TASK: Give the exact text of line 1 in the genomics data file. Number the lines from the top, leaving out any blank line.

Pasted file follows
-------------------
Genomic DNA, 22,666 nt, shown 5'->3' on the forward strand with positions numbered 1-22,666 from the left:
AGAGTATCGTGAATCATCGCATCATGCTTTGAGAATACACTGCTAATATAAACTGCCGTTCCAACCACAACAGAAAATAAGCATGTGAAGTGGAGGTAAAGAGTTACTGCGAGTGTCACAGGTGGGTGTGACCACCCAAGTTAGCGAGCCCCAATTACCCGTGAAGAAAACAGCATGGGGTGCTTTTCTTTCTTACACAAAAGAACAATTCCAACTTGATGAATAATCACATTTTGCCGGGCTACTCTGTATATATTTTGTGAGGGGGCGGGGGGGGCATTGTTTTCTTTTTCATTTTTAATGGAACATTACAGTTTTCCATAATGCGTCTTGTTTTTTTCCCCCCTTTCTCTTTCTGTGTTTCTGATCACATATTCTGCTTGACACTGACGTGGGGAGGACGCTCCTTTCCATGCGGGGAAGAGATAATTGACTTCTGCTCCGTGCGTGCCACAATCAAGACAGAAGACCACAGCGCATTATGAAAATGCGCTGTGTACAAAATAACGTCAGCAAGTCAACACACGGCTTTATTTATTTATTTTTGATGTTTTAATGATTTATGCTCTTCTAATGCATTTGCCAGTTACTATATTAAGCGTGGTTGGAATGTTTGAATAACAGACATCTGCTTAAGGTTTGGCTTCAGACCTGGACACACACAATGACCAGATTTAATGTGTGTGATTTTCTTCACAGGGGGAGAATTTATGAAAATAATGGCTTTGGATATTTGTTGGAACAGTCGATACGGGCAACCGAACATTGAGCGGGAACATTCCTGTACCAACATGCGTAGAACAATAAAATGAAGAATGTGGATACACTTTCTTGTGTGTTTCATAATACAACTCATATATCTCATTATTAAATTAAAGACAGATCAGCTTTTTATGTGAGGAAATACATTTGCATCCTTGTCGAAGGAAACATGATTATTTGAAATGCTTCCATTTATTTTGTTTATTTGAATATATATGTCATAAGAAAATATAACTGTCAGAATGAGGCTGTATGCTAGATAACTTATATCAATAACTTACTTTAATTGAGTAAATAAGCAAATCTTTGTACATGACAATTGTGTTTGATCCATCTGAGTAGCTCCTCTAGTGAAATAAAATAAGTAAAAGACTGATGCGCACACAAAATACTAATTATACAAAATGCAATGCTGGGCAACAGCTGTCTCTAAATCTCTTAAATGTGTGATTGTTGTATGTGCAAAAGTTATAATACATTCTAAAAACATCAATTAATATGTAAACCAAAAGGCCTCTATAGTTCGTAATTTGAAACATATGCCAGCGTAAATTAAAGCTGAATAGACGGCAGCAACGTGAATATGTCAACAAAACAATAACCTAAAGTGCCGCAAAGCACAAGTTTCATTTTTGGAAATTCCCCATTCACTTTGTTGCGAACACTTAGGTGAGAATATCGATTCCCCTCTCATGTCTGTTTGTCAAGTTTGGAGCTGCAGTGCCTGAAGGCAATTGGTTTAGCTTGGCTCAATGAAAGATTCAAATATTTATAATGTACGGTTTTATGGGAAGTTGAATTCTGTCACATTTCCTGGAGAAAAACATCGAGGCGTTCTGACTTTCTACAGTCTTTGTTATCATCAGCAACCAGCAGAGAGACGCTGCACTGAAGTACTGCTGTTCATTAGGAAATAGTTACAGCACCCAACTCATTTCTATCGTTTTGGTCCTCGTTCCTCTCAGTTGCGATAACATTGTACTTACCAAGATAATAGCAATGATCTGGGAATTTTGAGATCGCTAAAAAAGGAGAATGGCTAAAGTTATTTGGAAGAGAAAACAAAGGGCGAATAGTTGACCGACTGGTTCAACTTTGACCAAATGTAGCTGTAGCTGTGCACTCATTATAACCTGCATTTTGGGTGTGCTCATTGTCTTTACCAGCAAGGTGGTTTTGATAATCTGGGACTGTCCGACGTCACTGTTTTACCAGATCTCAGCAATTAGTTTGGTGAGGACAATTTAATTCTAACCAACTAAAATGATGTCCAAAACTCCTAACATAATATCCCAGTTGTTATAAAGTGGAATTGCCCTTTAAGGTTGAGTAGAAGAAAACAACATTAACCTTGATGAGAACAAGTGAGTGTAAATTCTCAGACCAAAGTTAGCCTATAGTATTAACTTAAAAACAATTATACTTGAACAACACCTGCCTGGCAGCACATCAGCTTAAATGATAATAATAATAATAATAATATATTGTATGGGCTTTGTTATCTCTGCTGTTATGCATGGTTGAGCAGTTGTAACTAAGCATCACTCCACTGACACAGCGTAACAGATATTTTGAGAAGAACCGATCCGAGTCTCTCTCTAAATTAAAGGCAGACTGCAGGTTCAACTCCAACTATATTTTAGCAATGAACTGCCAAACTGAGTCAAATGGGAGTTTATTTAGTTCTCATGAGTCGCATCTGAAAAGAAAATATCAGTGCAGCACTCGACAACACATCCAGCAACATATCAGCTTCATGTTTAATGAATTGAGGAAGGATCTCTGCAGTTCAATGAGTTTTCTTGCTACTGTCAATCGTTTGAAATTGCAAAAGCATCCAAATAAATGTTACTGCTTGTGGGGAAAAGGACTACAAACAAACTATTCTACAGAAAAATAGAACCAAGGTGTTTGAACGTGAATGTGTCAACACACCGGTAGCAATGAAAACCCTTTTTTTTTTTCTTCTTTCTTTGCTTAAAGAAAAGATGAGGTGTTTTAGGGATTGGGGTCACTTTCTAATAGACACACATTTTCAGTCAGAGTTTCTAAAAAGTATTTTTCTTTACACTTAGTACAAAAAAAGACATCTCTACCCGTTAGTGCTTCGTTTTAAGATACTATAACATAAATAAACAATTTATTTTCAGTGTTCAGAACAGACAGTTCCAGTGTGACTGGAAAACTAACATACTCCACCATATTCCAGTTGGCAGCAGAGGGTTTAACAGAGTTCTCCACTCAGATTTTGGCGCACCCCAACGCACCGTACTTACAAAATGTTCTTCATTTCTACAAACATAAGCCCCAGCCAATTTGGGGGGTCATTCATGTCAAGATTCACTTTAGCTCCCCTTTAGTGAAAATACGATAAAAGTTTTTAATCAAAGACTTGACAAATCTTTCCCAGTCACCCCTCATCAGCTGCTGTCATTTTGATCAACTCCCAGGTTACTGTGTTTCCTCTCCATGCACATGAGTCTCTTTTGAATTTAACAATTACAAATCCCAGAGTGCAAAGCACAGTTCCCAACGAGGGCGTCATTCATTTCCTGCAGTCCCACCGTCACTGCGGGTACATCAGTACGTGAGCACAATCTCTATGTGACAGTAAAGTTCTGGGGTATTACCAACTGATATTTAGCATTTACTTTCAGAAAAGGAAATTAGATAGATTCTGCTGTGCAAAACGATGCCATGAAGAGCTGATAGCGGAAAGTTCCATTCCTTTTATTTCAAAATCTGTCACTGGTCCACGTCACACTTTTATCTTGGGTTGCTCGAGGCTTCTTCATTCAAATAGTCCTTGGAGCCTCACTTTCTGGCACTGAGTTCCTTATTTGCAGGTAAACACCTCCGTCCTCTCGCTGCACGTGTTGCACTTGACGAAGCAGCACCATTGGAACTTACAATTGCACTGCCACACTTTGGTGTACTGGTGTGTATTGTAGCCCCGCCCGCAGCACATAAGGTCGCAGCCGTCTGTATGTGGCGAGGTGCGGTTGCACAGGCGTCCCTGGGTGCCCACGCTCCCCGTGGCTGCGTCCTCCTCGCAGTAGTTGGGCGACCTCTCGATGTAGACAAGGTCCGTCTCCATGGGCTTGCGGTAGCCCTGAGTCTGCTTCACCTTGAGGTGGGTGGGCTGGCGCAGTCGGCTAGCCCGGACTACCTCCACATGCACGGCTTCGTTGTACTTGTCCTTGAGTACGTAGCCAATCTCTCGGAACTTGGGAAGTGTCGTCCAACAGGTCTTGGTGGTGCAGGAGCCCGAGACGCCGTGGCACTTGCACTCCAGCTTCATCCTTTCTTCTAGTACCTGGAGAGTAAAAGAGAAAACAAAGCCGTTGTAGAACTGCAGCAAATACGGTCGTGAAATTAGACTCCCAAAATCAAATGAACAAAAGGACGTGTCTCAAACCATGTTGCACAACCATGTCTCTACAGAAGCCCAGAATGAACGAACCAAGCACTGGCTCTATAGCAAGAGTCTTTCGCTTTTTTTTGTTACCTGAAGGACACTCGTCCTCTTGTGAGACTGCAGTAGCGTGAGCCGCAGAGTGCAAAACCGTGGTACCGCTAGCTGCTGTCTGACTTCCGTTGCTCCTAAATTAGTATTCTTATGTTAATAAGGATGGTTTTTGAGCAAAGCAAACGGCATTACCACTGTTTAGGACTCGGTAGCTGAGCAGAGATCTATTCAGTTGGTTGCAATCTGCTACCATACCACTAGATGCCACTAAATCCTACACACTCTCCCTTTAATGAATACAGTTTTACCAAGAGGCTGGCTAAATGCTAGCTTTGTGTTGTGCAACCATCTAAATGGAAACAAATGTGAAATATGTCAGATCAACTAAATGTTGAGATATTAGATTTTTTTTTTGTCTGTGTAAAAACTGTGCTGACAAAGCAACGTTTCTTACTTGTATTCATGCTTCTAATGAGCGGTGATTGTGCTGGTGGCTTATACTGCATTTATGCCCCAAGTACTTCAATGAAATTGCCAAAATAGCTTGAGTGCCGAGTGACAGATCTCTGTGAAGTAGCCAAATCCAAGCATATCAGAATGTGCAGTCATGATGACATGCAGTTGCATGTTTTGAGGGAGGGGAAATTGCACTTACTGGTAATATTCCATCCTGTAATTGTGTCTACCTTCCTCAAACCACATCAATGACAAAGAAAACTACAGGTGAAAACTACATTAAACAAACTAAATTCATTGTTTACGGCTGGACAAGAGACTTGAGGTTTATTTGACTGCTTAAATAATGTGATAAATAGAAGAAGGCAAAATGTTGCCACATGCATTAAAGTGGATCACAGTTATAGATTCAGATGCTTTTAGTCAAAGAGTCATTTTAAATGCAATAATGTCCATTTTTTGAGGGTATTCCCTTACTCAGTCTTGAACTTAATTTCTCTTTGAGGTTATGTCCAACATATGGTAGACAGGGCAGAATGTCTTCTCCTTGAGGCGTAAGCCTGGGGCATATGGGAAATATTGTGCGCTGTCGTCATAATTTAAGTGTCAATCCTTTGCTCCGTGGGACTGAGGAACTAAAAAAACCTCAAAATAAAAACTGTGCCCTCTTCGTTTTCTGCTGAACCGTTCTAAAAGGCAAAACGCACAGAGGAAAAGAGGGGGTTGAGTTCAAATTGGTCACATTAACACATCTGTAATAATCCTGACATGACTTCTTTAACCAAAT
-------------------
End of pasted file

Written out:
Genomic DNA, 22,666 nt, shown 5'->3' on the forward strand with positions numbered 1-22,666 from the left: